Victor Ivanov Escalates Economic Cooperation to Replace Drug Production in Afghanistan & Central Asia
March 18, 2012 • 9:10AM

Victor Ivanov, head of Russia's Federal Narcotics Control Service and a long-time associate of Prime Minister and President-elect Vladimir Putin, has made two new and updated initiatives to promote massive economic development of Afghanistan and the former Soviet Central Asian republics. In the broader one of the two, which are interrelated, Ivanov told the UN Commission on Narcotics meeting in Vienna March 12, that the time has come to dump neoliberal economics altogether, since globalized finance is the real market for the dope trade. Thus he reiterated the call he made in Washington, D.C. last November to get rid of the drug-addicted global bubble economy, stressing this time that he has the backing of President-elect Putin on this perspective.

On March 7, the daily Kommersant reported that Putin has instructed the Russian Foreign Ministry, Finance Ministry, and Economics Ministry to study proposals submitted by Ivanov in January, and to state their opinions by April 10. Victor Ivanov, according to the Kommersant report (which did not state its sources), has proposed "to create a Russian Corporation for Cooperation with the Countries of Central Asia. He reportedly wants Russia to allocate 2 billion rubles (around $70 million) to support the undertaking. It would aim to acquire shares in Central Asian hydroelectric power plants; promote the poultry industry; and develop "high-tech" assembly plants in Central Asia, competing with China.

Ivanov reportedly envisions the new firm as a "development corporation," similar to the North Caucasus Development Corporation, which is a subsidiary of VEB bank. It would operate through public-private partnerships (PPP) to promote development in the region "to protect Russian national interests."

Kommersant wrote that Victor Ivanov has the support of Foreign Minister Sergei Lavrov for this idea. His memoranda reportedly list a slew of Russian state corporations which should help set the new one up, including Rosneft, RusHydro, VTB, Gazprom, UES, Russian Railways, VEB, Sberbank, and Rosatom, as well as the private Alfa Group (banking) and Sistema (IT). Foreign partners from Central Asia could be involved. One of the aims would be to get control over two hydroelectric dams, the Kambaratinsk in Kyrgyzstan and the Rogun in Tajikistan. The draft includes a Water-Energy-Food program for the region, inclduing restoration of Soviet-era energy supply lines, construction of a Central Asian Nuclear Power Plant, and a South Siberia - Fergana Valley water pipeline, originating in Tobol. Another aspect would be a "protein security" program, involving poultry.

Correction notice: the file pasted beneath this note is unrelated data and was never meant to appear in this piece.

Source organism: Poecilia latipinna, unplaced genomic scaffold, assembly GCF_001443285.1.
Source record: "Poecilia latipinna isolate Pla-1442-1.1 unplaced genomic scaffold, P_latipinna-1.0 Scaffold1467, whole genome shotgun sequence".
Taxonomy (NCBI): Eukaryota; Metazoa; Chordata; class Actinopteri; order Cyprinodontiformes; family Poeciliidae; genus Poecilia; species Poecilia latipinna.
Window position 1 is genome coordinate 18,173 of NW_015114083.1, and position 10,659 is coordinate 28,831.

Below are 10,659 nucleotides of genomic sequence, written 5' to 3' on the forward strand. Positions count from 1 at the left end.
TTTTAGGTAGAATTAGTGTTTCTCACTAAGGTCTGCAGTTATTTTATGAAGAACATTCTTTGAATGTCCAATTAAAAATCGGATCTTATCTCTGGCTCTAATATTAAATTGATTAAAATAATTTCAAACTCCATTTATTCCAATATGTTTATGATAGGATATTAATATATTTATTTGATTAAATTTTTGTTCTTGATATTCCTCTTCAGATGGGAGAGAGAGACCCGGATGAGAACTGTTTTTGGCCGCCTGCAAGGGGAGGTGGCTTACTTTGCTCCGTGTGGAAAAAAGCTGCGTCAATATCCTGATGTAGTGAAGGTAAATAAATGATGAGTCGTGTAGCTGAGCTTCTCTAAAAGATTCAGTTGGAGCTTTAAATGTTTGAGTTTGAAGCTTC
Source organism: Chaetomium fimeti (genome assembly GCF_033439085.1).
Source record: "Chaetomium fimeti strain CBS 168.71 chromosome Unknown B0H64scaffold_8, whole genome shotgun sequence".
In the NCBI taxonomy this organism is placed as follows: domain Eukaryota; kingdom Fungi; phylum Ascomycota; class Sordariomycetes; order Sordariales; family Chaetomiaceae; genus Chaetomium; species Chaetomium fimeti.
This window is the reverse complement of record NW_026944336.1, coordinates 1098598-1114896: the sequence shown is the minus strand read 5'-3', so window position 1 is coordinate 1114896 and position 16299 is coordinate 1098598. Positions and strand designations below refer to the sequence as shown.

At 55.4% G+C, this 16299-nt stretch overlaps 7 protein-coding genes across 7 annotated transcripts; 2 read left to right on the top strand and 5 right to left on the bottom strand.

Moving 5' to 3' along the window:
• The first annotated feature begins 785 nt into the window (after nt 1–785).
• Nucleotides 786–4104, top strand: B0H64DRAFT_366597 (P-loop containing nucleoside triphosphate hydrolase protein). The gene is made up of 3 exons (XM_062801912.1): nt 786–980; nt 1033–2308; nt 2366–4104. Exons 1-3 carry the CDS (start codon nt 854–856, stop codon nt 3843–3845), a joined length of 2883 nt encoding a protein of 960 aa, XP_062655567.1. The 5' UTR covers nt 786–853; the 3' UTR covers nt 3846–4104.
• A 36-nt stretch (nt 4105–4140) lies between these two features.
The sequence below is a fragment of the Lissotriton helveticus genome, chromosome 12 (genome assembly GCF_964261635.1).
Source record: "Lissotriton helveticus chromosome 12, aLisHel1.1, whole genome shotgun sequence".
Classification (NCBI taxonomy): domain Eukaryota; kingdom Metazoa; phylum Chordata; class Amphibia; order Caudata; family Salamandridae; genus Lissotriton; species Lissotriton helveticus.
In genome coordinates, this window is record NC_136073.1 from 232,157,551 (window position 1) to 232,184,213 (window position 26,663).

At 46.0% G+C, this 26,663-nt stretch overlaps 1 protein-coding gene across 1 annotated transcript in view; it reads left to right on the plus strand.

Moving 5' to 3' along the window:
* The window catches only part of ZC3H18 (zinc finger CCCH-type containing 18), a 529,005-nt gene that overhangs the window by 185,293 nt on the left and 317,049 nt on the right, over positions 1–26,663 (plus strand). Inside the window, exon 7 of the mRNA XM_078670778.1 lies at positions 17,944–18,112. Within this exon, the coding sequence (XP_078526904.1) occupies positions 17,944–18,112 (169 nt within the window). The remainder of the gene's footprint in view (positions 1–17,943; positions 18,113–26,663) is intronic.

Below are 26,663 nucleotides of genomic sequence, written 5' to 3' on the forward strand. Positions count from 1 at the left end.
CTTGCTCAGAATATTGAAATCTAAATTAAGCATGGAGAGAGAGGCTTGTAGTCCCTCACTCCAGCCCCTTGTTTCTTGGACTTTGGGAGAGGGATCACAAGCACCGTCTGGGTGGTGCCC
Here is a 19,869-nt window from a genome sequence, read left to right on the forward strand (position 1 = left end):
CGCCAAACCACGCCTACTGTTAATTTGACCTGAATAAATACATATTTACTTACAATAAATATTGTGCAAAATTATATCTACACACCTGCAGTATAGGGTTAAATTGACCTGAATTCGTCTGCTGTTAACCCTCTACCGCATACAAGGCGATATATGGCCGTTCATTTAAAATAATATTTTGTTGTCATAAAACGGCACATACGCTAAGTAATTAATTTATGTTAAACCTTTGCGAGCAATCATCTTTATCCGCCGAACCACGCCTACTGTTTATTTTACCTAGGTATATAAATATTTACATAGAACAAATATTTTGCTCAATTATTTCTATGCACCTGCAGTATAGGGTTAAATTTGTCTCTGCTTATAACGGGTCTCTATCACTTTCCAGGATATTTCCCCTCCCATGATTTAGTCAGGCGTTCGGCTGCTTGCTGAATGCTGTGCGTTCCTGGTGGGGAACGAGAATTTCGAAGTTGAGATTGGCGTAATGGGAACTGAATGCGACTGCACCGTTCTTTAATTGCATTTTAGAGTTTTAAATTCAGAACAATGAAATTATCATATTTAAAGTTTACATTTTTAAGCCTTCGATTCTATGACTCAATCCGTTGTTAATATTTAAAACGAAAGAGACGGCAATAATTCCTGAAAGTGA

The title of Victor Ivanov's speech to 55th session of the UN Commission on Narcotics was "On approaches to a comprehensive and balanced anti-narcotics policy based on infrastructure development in the context of the challenge of eliminating the planetary center of narcotics production in Afghanistan."

"Full-fledged alternative development is what Afghanistan needs most of all today," Ivanov stated. "What does this mean in practice? It means organizing the industrialization and electrification of long-suffering Afghanistan, so that new technologies and infrastructure become the main source and locomotive of public wealth creation. I am convinced that the way to solve the problem of drug production is precisely to organize a socioeconomic upsurge through creating next-generation infrastructure, capable of providing access to a modern world-level quality of life for the majority of the population of the countries involved. It is the construction of a new generation of infrastructure, not for limited access but for general use, that provides a substantial solution to the planetary challenge of drug production.

"Essentially, the world today faces the necessity of abandoning sick neoliberal economics, which breeds inequality and makes the Earth a narcotics zone, and of shifting to a new socioeconomic development model, which would realize the UN-recognized right to development and social progress. The viewpoint I have stated here coincides with the position of Prime Minister, now the President-elect of Russia, Vladimir Putin."

(For a full report on the Ivanov initiatives, see the upcoming issue of EIR magazine)